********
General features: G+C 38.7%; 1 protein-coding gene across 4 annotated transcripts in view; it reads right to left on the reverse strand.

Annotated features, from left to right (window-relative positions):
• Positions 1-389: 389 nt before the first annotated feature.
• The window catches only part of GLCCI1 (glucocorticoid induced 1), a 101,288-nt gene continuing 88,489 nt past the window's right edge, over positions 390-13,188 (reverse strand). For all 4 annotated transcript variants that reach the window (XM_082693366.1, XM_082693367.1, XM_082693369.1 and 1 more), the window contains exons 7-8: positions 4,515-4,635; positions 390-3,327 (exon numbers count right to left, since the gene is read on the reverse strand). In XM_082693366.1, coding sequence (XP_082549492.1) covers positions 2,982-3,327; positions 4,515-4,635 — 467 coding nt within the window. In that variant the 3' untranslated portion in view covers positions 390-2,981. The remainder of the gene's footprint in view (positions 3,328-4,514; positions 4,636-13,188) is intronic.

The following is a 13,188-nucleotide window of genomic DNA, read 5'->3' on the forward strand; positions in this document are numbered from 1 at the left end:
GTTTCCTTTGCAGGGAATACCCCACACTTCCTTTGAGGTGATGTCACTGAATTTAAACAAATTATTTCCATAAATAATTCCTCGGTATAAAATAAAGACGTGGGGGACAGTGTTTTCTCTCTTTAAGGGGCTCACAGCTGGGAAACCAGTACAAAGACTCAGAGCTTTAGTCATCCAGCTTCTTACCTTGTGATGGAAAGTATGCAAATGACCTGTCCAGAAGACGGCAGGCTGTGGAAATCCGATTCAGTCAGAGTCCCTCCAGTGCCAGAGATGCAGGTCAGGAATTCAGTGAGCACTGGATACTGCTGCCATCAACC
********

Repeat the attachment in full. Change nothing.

General features: G+C 38.7%; 1 protein-coding gene across 4 annotated transcripts in view; it reads right to left on the reverse strand.

Annotated features, from left to right (window-relative positions):
• Positions 1-389: 389 nt before the first annotated feature.
• The window catches only part of GLCCI1 (glucocorticoid induced 1), a 101,288-nt gene continuing 88,489 nt past the window's right edge, over positions 390-13,188 (reverse strand). For all 4 annotated transcript variants that reach the window (XM_082693366.1, XM_082693367.1, XM_082693369.1 and 1 more), the window contains exons 7-8: positions 4,515-4,635; positions 390-3,327 (exon numbers count right to left, since the gene is read on the reverse strand). In XM_082693366.1, coding sequence (XP_082549492.1) covers positions 2,982-3,327; positions 4,515-4,635 — 467 coding nt within the window. In that variant the 3' untranslated portion in view covers positions 390-2,981. The remainder of the gene's footprint in view (positions 3,328-4,514; positions 4,636-13,188) is intronic.

The following is a 13,188-nucleotide window of genomic DNA, read 5'->3' on the forward strand; positions in this document are numbered from 1 at the left end:
GTTTCCTTTGCAGGGAATACCCCACACTTCCTTTGAGGTGATGTCACTGAATTTAAACAAATTATTTCCATAAATAATTCCTCGGTATAAAATAAAGACGTGGGGGACAGTGTTTTCTCTCTTTAAGGGGCTCACAGCTGGGAAACCAGTACAAAGACTCAGAGCTTTAGTCATCCAGCTTCTTACCTTGTGATGGAAAGTATGCAAATGACCTGTCCAGAAGACGGCAGGCTGTGGAAATCCGATTCAGTCAGAGTCCCTCCAGTGCCAGAGATGCAGGTCAGGAATTCAGTGAGCACTGGATACTGCTGCCATCAACC